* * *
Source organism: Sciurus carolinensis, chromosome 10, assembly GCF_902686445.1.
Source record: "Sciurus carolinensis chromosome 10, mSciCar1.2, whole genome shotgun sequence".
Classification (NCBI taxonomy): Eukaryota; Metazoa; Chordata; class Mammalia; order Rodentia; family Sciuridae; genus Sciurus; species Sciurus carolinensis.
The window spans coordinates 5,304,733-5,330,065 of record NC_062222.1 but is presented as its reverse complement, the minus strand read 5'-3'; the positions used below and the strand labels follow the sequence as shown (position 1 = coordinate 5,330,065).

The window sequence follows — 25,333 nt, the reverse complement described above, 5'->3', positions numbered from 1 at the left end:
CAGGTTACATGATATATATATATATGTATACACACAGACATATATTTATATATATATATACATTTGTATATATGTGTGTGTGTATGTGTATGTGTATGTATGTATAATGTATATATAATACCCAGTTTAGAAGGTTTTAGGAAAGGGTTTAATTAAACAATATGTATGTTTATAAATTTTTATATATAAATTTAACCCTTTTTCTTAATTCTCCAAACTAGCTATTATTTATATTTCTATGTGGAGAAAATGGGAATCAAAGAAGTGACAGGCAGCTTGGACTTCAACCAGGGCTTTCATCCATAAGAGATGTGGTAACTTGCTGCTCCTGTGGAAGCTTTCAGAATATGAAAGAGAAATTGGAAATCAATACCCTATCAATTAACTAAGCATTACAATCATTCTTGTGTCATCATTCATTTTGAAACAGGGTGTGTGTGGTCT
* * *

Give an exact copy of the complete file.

Source organism: Sciurus carolinensis, chromosome 10, assembly GCF_902686445.1.
Source record: "Sciurus carolinensis chromosome 10, mSciCar1.2, whole genome shotgun sequence".
Classification (NCBI taxonomy): Eukaryota; Metazoa; Chordata; class Mammalia; order Rodentia; family Sciuridae; genus Sciurus; species Sciurus carolinensis.
The window spans coordinates 5,304,733-5,330,065 of record NC_062222.1 but is presented as its reverse complement, the minus strand read 5'-3'; the positions used below and the strand labels follow the sequence as shown (position 1 = coordinate 5,330,065).

The window sequence follows — 25,333 nt, the reverse complement described above, 5'->3', positions numbered from 1 at the left end:
CAGGTTACATGATATATATATATATGTATACACACAGACATATATTTATATATATATATACATTTGTATATATGTGTGTGTGTATGTGTATGTGTATGTATGTATAATGTATATATAATACCCAGTTTAGAAGGTTTTAGGAAAGGGTTTAATTAAACAATATGTATGTTTATAAATTTTTATATATAAATTTAACCCTTTTTCTTAATTCTCCAAACTAGCTATTATTTATATTTCTATGTGGAGAAAATGGGAATCAAAGAAGTGACAGGCAGCTTGGACTTCAACCAGGGCTTTCATCCATAAGAGATGTGGTAACTTGCTGCTCCTGTGGAAGCTTTCAGAATATGAAAGAGAAATTGGAAATCAATACCCTATCAATTAACTAAGCATTACAATCATTCTTGTGTCATCATTCATTTTGAAACAGGGTGTGTGTGGTCT